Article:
For seven years, WFS annihilated most of the juvies in the lab. Meanwhile, the last few thousand white abalones in the wild, which have a maximum life span of around 35 to 40 years, were getting older and older without successfully reproducing. The hands of the extinction clock were ticking.
Fortunately, UC Davis acquired the white abalone captive-breeding permit in 2011, and a crack team of interdisciplinary scientists took over. That team included James Moore, the director of the California Department of Fish and Wildlife’s Shellfish Health Laboratory, who had been working to create a game-changing antibacterial wash to root out the WFS microbes since the late 1990s. The captive white abalone first received the wash in 2008, and the tide then began to turn for the species.
“We had our first success here in 2012, where we created about 20 white abalone,” says Aquilino. “That’s not going to save the species, but it was a really big deal after about a decade of nothing.” The following year produced about 120 juveniles, and the year after that came a few thousand more. Fast-forward to 2017, and Aquilino says they’re looking at 23,000 young white abalones slurping around the tanks. Including the snails still alive from the past 13 years, she puts the entire captive population at around 30,000 animals, which she says is easily more than the few thousand in the Pacific.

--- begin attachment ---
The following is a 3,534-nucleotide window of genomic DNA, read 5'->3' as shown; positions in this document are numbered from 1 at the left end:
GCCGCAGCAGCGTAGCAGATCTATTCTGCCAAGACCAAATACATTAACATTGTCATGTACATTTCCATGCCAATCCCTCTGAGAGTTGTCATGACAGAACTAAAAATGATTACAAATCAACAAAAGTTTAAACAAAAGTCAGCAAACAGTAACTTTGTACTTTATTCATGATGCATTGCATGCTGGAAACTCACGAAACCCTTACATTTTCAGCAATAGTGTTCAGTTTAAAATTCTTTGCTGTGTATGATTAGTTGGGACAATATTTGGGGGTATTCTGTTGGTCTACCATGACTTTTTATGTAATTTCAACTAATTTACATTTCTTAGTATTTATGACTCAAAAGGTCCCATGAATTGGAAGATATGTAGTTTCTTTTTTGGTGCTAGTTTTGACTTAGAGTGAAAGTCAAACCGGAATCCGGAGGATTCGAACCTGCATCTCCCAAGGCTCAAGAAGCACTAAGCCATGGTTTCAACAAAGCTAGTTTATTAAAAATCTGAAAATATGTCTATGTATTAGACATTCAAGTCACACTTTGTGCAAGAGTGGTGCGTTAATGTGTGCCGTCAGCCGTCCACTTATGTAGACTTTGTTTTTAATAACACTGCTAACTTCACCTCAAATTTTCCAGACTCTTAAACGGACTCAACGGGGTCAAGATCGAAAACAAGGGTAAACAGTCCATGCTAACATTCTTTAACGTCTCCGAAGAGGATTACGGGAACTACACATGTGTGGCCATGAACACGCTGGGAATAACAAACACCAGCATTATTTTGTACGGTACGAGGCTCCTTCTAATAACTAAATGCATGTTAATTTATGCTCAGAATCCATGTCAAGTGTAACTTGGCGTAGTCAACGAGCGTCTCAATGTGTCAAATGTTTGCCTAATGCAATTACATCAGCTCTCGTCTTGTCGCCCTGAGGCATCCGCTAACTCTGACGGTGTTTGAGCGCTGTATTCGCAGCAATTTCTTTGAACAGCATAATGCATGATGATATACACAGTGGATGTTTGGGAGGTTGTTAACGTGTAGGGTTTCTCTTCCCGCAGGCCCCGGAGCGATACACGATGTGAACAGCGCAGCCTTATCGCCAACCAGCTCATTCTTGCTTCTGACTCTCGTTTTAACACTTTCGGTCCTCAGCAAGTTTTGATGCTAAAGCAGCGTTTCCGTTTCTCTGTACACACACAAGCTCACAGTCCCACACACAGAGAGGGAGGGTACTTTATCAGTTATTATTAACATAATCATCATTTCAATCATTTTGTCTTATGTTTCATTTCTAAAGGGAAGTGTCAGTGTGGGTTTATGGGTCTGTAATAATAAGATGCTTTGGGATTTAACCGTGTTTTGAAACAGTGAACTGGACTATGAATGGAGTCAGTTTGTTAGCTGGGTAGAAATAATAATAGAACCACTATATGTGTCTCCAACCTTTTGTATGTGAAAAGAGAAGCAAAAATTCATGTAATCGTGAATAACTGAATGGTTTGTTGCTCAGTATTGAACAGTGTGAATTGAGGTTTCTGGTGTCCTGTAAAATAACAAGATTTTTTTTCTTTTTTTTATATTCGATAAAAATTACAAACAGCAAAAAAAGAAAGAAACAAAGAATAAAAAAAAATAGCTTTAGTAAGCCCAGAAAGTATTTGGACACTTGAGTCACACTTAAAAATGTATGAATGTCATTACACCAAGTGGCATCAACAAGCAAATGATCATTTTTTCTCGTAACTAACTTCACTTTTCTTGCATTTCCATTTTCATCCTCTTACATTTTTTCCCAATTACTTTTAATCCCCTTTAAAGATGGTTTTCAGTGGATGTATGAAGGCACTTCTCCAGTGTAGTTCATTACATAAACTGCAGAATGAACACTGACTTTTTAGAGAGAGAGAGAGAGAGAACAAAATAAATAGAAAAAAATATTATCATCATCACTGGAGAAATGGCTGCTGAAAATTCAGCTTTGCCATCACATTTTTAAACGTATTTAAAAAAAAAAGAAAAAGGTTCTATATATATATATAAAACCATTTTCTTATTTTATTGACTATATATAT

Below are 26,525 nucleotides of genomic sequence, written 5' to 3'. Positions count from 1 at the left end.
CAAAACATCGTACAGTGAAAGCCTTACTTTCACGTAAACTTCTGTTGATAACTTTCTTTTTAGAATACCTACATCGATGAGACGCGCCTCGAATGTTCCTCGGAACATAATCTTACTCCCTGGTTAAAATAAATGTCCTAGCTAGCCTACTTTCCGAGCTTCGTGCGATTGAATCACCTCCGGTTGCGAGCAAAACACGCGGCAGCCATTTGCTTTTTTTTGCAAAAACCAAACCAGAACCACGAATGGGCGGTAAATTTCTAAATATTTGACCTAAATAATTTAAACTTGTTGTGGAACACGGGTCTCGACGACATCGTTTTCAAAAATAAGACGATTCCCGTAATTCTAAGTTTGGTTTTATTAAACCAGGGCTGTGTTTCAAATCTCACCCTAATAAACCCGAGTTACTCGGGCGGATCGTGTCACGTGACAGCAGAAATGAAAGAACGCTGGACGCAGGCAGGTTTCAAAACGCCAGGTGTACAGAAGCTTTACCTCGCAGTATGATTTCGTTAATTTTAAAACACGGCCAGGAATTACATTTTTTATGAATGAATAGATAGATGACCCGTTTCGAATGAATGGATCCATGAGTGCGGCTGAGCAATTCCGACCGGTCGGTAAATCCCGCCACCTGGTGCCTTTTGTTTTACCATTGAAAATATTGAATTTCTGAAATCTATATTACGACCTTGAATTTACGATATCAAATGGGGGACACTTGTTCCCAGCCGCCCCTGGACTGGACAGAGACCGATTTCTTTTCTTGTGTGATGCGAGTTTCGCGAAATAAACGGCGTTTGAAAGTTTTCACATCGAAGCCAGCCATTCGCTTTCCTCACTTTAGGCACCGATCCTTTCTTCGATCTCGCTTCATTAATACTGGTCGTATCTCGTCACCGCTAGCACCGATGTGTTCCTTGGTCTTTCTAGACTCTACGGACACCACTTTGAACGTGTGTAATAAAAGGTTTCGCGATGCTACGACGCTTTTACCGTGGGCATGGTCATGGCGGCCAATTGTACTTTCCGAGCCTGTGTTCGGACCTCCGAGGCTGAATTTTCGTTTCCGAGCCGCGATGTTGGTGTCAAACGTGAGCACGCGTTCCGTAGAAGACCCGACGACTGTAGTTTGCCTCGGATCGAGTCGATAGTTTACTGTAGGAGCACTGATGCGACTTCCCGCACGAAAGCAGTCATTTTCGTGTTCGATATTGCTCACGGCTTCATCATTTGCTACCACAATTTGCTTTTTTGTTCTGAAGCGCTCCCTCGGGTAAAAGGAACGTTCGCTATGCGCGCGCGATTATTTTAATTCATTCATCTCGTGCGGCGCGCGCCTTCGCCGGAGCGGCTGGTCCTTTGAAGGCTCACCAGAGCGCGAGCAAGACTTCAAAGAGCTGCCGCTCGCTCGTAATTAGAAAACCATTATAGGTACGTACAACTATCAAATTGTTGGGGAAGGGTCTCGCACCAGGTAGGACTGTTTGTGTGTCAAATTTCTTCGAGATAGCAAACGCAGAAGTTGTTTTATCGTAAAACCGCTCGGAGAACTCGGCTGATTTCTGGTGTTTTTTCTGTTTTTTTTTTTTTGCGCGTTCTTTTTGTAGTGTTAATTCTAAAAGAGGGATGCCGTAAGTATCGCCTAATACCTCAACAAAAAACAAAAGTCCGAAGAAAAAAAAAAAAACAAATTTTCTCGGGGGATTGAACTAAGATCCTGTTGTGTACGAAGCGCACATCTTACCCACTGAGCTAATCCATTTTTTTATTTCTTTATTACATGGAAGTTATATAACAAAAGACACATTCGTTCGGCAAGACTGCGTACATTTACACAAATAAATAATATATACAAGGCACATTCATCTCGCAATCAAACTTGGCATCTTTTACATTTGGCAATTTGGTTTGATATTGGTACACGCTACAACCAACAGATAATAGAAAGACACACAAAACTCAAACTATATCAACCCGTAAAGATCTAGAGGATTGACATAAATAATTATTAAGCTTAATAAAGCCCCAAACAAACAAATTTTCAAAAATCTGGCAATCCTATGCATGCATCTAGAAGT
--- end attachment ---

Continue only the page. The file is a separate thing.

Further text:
What’s their secret? In addition to the antibacterial wash, Aquilino and her colleagues coax the critters to release their sperm and eggs by dousing them with hydrogen peroxide. This introduces free radicals into their environment and makes them think their neighbors are spawning. The teams also rig the lights above the tanks to turn on and off at precisely the times the sun rises and sets to give the animals a sense of what season they’re in. Still, the abalone are producing only 20,000 or so offspring a year, not the hundreds of thousands that they should be able to produce.
“We’re still not really sure what exactly triggers them to be reproductive,” says Aquilino. “We think they might be missing some important environmental cues that they probably get in the wild but aren’t receiving in the sterile environment of the lab.”
Hardt says this same mating problem is at the root of conservation efforts for countless other ocean species. “Sex is how we make more,” she says. “And when it comes to fish and abalone and worms, there are just whole categories of reproduction that we have no idea about.”
The scientists now house their white abalone generations in six facilities. This helps safeguard the snails against an unforeseen disease outbreak, power outage, or other act of god (a good idea in the case of the Bodega facility, which rests atop the San Andreas Fault). “Just as you don’t want to keep all your eggs in one basket,” Aquilino says, “you don’t want to keep all of your endangered animals in one tank.”
The good news is that Aquilino and her colleagues learn a little more each year about how to properly arouse white abalone. And next summer, they hope to start planting the fruits of their labor in select locations along the California coast. With a little luck, it could be white abalone’s first Summer of Love this side of the new millennium.